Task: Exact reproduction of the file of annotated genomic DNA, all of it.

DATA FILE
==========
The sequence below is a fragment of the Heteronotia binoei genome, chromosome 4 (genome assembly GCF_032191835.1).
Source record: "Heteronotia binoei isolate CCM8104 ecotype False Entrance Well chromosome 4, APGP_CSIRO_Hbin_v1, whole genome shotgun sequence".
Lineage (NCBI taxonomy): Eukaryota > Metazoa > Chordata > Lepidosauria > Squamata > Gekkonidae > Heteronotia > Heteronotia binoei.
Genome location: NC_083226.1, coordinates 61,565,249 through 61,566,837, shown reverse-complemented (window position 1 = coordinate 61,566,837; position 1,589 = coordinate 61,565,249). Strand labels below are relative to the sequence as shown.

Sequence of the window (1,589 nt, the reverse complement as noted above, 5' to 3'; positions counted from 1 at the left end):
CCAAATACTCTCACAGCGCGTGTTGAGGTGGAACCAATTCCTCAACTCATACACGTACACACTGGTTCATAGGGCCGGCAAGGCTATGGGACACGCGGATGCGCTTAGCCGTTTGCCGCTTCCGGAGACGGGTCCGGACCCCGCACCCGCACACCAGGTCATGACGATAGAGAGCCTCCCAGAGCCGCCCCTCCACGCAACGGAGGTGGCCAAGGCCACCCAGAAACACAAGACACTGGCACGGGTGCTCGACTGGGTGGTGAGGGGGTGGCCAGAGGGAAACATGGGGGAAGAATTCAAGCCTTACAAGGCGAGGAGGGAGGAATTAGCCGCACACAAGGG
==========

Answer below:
The sequence below is a fragment of the Heteronotia binoei genome, chromosome 4 (genome assembly GCF_032191835.1).
Source record: "Heteronotia binoei isolate CCM8104 ecotype False Entrance Well chromosome 4, APGP_CSIRO_Hbin_v1, whole genome shotgun sequence".
Lineage (NCBI taxonomy): Eukaryota > Metazoa > Chordata > Lepidosauria > Squamata > Gekkonidae > Heteronotia > Heteronotia binoei.
Genome location: NC_083226.1, coordinates 61,565,249 through 61,566,837, shown reverse-complemented (window position 1 = coordinate 61,566,837; position 1,589 = coordinate 61,565,249). Strand labels below are relative to the sequence as shown.

Sequence of the window (1,589 nt, the reverse complement as noted above, 5' to 3'; positions counted from 1 at the left end):
CCAAATACTCTCACAGCGCGTGTTGAGGTGGAACCAATTCCTCAACTCATACACGTACACACTGGTTCATAGGGCCGGCAAGGCTATGGGACACGCGGATGCGCTTAGCCGTTTGCCGCTTCCGGAGACGGGTCCGGACCCCGCACCCGCACACCAGGTCATGACGATAGAGAGCCTCCCAGAGCCGCCCCTCCACGCAACGGAGGTGGCCAAGGCCACCCAGAAACACAAGACACTGGCACGGGTGCTCGACTGGGTGGTGAGGGGGTGGCCAGAGGGAAACATGGGGGAAGAATTCAAGCCTTACAAGGCGAGGAGGGAGGAATTAGCCGCACACAAGGG